ProPublica

Journalism in the Public Interest

Important: This database is not kept up to date and should be treated as a historical snapshot of data from the 2009-10 school year. For ProPublica's latest data on public and charter schools, check out Miseducation.

Is Your State Providing Equal Access to Education?

ProPublica analyzed federal education data from the 2009-2010 school year to examine whether states provide high-poverty schools equal access to advanced courses and special programs that researchers say will help them later in life. This is the first nationwide picture of exactly which courses are being taken at which schools and districts across the country. More than three-quarters of all public school children are represented. Read our story and our methodology.

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Crestwood High School

1501 N. BEECH DALY ROAD, DEARBORN HEIGHTS, MICH., 48127 | Grades 9-12

Districts with 3,000 or more students
Students Total Teachers Inexp. Teachers AP Courses
This School
1,260
60
0% 8
District 3,460 175 2% 8
State 949K 49,657 5% 8
 
State Average
 
District Average

Percentage of relevant students who...

Get Free/Reduced Price Lunch

38%
51%

46%

Take at Least One AP Course

17%
24%

24%

Take Advanced Math

14%
0%

0%

Take Chemistry

22%
24%

24%

Take Physics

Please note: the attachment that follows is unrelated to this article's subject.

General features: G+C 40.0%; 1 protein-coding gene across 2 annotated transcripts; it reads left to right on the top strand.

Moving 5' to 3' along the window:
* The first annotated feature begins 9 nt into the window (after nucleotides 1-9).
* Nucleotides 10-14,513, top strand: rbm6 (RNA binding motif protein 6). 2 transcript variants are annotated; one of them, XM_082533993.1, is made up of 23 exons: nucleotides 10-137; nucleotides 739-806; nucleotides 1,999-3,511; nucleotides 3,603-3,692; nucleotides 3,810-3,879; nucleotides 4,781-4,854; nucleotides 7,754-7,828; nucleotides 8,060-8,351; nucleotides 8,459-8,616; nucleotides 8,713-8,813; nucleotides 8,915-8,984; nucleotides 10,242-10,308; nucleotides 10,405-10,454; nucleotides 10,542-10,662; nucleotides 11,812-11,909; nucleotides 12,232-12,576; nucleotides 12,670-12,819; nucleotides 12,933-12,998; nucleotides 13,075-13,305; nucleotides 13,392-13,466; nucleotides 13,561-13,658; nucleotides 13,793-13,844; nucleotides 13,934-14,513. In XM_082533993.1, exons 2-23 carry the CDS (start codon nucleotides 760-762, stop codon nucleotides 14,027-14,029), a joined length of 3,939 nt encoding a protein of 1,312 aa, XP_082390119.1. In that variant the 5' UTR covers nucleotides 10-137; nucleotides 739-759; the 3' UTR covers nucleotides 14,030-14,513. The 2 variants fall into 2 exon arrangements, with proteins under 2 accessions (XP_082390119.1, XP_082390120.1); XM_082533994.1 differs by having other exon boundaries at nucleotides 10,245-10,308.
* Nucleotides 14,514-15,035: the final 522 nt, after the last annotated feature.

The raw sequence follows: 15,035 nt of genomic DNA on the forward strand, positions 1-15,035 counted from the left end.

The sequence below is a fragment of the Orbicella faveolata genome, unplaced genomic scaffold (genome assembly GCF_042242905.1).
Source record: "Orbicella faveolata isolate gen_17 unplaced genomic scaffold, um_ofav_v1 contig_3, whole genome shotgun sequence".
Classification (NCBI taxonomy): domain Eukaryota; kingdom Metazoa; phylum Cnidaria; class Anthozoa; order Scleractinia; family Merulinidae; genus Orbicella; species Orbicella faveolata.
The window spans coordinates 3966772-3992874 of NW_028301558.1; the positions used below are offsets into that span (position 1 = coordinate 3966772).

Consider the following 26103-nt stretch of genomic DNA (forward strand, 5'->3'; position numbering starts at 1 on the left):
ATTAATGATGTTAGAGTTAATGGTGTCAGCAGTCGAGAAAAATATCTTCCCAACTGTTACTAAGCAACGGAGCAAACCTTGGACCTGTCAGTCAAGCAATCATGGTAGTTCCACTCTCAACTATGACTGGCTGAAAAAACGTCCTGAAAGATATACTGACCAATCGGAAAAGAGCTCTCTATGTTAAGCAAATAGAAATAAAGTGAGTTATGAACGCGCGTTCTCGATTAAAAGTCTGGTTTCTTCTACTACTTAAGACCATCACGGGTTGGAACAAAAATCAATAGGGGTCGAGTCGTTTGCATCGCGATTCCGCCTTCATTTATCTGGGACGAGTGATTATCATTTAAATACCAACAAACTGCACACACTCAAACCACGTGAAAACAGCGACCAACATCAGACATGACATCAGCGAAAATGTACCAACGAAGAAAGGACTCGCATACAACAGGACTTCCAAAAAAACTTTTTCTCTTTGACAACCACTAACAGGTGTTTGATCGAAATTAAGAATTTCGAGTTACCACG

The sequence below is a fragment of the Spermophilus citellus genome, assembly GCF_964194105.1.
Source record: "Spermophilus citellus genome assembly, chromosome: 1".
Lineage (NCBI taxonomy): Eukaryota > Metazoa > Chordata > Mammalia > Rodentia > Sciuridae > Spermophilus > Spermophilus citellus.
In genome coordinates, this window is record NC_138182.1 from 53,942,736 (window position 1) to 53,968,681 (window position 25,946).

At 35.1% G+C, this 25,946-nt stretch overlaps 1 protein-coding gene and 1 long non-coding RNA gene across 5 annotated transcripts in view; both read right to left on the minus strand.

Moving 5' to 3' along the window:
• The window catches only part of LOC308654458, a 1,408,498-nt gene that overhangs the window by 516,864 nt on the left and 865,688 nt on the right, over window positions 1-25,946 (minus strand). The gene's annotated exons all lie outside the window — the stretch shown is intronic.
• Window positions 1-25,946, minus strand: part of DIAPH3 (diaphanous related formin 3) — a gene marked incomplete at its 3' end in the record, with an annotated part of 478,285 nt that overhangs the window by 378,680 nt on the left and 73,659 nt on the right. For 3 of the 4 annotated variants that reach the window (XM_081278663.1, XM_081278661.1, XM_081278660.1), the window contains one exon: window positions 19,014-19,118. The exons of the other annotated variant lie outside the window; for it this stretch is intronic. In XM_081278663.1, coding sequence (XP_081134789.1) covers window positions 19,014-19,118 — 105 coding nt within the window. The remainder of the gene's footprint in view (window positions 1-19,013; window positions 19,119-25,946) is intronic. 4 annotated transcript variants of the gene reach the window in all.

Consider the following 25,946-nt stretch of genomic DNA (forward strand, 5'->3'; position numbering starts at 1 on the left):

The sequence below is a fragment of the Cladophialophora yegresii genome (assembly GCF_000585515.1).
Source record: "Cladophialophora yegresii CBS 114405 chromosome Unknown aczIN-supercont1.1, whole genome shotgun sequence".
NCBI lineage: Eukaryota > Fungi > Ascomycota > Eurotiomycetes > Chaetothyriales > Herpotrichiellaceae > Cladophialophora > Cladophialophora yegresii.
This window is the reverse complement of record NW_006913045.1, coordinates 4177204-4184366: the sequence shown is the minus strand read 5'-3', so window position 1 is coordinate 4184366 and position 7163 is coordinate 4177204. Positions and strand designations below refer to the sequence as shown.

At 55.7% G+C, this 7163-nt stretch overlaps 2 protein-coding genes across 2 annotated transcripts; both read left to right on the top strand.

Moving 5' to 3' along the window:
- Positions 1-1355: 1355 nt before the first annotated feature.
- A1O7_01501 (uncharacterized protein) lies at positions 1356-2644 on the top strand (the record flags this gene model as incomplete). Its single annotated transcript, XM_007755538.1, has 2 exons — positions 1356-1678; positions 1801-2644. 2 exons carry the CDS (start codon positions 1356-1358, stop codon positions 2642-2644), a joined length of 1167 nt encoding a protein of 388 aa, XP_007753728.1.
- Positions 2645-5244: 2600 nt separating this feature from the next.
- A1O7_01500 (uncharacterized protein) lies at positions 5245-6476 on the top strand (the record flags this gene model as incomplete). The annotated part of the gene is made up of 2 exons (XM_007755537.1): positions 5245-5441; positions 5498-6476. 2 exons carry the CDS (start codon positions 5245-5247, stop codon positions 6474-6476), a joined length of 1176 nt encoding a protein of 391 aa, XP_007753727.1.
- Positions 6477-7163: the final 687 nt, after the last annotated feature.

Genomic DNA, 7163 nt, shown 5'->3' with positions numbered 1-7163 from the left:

11%
17%

17%

Participate in sports

48%
0.0%

34%

Are

0%
0%

0% Am Indian
3%
2%

1% Asian
22%
8%

9% Black
5%
2%

2% Hispanic
68%
88%

88% White

Crestwood High School, in Dearborn Heights, Michigan, is part of the Crestwood School District. The school reports enrolling 1,260 students in grades nine through 12, and it has 60 teachers on staff.

Crestwood High School is above the state average but below the district average in terms of the percentage of its students who qualify for free or reduced-price lunches. On average, 38 percent of students in Michigan qualify for free or reduced-price lunch programs, whereas 46 percent of Crestwood High School students do. At the district level, 51 percent of students qualify.

ProPublica's analysis found that all too often, states and schools provide poor students fewer educational programs like Advanced Placement, gifted and talented programs, and advanced math and science classes. Studies have linked participation in these programs with better outcomes later in life. Our analysis uses free and reduced-price lunch to estimate poverty at schools. We based our findings on the most comprehensive data set of access to advanced classes and special programs in U.S. public schools — known as the Civil Rights Data Set— released by the U.S. Department of Education Office for Civil Rights.

Crestwood High School offers eight AP courses, and 24 percent of students participate in those classes.

Crestwood High School enrolls 17 percent of students in physics classes, and 24 percent of students take chemistry.

Central High School, in Grand Rapids, Mich., is a higher-poverty school than Crestwood High School, with 89 percent of its students eligible for free or reduced-price lunch. The school offers one AP course, and 10 percent of students are enrolled in those courses.

These data points were reported by schools and districts to the Office for Civil Rights. For more information about the data, see our full methodology.

— Generated by Narrative Science